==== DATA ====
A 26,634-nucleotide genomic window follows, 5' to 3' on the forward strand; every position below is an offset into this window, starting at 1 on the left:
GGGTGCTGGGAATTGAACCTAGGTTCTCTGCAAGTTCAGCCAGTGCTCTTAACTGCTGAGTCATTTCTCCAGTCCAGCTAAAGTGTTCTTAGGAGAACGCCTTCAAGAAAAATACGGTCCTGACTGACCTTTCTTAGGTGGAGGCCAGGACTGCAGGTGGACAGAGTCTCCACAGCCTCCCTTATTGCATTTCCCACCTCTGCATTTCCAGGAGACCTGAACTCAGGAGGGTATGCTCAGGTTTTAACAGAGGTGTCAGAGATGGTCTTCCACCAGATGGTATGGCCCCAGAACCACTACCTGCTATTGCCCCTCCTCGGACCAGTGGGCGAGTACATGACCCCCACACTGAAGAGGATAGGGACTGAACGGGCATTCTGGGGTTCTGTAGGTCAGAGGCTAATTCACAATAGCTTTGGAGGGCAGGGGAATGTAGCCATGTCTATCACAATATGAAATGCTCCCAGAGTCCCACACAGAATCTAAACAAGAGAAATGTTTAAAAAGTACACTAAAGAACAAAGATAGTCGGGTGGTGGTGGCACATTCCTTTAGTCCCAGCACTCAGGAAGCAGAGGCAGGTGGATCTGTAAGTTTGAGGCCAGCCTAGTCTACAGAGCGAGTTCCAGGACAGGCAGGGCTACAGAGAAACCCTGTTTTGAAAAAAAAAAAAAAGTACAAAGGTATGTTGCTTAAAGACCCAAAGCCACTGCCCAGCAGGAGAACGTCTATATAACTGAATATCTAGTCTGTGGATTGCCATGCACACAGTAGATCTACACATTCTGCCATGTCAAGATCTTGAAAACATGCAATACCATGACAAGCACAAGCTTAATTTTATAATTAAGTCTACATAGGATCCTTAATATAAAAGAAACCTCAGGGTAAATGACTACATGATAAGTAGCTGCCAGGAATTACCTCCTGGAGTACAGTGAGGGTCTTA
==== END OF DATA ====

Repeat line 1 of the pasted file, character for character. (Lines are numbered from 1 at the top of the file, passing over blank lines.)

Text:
A 26,634-nucleotide genomic window follows, 5' to 3' on the forward strand; every position below is an offset into this window, starting at 1 on the left: